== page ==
Purdue University Graduate School
20240115_Dissertation_Equilibrium_Learning_in_Multiplayer_Games_Yuanhanqing_Huang.pdf (7.83 MB)

Navigating Uncertainty: Distributed and Bandit Solutions for Equilibrium Learning in Multiplayer Games

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posted on 2024-04-15, 21:00 authored by Yuanhanqing HuangYuanhanqing Huang

In multiplayer games, a collection of self-interested players aims to optimize their individual cost functions in a non-cooperative manner. The cost function of each player depends not only on its own actions but also on the actions of others. In addition, players' actions may also collectively satisfy some global constraints. The study of this problem has grown immensely in the past decades with applications arising in a wide range of societal systems, including strategic behaviors in power markets, traffic assignment of strategic risk-averse users, engagement of multiple humanitarian organizations in disaster relief, etc. Furthermore, with machine learning models playing an increasingly important role in practical applications, the robustness of these models becomes another prominent concern. Investigation into the solutions of multiplayer games and Nash equilibrium problems (NEPs) can advance the algorithm design for fitting these models in the presence of adversarial noises.

Most of the existing methods for solving multiplayer games assume the presence of a central coordinator, which, unfortunately, is not practical in many scenarios. Moreover, in addition to couplings in the objectives and the global constraints, all too often, the objective functions contain uncertainty in the form of stochastic noises and unknown model parameters. The problem is further complicated by the following considerations: the individual objectives of players may be unavailable or too complex to model; players may exhibit reluctance to disclose their actions; players may experience random delays when receiving feedback regarding their actions. To contend with these issues and uncertainties, in the first half of the thesis, we develop several algorithms based on the theory of operator splitting and stochastic approximation, where the game participants only share their local information and decisions with their trusted neighbors on the network. In the second half of the thesis, we explore the bandit online learning framework as a solution to the challenges, where decisions made by players are updated based solely on the realized objective function values. Our future work will delve into data-driven approaches for learning in multiplayer games and we will explore functional representations of players' decisions, in a departure from the vector form.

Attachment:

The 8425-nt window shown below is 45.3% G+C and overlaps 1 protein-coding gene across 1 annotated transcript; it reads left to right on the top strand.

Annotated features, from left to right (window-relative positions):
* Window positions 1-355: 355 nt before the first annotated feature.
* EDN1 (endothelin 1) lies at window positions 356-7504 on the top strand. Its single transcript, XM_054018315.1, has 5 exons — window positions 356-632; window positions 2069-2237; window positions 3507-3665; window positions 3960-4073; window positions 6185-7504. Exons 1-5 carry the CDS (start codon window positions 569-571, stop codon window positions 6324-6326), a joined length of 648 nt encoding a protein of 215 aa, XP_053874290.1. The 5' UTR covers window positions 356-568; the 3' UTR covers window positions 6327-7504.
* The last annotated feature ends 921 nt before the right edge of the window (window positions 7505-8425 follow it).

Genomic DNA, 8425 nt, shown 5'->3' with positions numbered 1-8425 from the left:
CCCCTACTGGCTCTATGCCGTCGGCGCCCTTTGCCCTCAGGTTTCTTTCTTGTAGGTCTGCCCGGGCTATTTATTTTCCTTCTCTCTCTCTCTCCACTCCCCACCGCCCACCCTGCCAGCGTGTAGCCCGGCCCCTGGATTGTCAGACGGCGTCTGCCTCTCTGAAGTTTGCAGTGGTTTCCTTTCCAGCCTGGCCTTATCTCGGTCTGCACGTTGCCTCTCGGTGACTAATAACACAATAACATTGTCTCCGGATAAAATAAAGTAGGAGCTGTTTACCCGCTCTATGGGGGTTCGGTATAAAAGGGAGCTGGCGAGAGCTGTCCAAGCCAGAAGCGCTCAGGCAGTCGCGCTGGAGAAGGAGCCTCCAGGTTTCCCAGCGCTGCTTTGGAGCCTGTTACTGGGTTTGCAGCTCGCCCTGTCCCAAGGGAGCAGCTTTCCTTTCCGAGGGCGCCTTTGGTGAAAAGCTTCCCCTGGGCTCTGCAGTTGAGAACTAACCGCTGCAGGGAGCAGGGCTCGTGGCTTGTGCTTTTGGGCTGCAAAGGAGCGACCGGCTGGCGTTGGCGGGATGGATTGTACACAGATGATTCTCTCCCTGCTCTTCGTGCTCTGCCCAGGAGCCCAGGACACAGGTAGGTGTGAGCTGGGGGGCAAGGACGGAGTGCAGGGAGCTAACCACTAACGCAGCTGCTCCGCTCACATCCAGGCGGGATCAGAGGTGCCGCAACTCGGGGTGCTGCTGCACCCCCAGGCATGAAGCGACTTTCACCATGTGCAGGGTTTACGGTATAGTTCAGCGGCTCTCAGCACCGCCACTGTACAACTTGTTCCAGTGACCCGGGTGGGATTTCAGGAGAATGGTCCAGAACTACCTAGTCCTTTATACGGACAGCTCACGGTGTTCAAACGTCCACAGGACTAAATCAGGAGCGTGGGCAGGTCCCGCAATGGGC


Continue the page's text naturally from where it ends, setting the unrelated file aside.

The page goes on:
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Degree Type

  • Doctor of Philosophy


  • Electrical and Computer Engineering

Campus location

  • West Lafayette

Advisor/Supervisor/Committee Chair

Jianghai Hu

Additional Committee Member 2

Dengfeng Sun

Additional Committee Member 3

Shreyas Sundaram

Additional Committee Member 4

Xiaojun Lin

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